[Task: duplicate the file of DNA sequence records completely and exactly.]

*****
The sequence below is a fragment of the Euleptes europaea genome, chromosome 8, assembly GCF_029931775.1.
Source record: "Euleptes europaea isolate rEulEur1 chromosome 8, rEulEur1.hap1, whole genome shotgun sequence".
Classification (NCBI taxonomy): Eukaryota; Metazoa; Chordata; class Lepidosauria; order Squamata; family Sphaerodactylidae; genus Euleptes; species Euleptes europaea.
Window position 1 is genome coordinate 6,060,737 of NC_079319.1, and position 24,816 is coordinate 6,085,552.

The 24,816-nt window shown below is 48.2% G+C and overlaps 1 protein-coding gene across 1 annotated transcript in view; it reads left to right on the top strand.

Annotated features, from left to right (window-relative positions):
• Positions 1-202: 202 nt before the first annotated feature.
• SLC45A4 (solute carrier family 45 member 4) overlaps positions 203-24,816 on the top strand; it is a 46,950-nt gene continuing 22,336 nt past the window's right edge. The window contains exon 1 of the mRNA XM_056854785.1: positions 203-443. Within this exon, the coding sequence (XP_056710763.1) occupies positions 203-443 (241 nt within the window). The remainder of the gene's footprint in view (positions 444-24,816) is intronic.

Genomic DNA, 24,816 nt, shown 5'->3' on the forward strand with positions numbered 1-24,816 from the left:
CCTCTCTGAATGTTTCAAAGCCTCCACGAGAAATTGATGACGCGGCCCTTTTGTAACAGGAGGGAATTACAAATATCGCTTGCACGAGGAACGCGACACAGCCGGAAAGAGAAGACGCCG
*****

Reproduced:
The sequence below is a fragment of the Euleptes europaea genome, chromosome 8, assembly GCF_029931775.1.
Source record: "Euleptes europaea isolate rEulEur1 chromosome 8, rEulEur1.hap1, whole genome shotgun sequence".
Classification (NCBI taxonomy): Eukaryota; Metazoa; Chordata; class Lepidosauria; order Squamata; family Sphaerodactylidae; genus Euleptes; species Euleptes europaea.
Window position 1 is genome coordinate 6,060,737 of NC_079319.1, and position 24,816 is coordinate 6,085,552.

The 24,816-nt window shown below is 48.2% G+C and overlaps 1 protein-coding gene across 1 annotated transcript in view; it reads left to right on the top strand.

Annotated features, from left to right (window-relative positions):
• Positions 1-202: 202 nt before the first annotated feature.
• SLC45A4 (solute carrier family 45 member 4) overlaps positions 203-24,816 on the top strand; it is a 46,950-nt gene continuing 22,336 nt past the window's right edge. The window contains exon 1 of the mRNA XM_056854785.1: positions 203-443. Within this exon, the coding sequence (XP_056710763.1) occupies positions 203-443 (241 nt within the window). The remainder of the gene's footprint in view (positions 444-24,816) is intronic.

Genomic DNA, 24,816 nt, shown 5'->3' on the forward strand with positions numbered 1-24,816 from the left:
CCTCTCTGAATGTTTCAAAGCCTCCACGAGAAATTGATGACGCGGCCCTTTTGTAACAGGAGGGAATTACAAATATCGCTTGCACGAGGAACGCGACACAGCCGGAAAGAGAAGACGCCG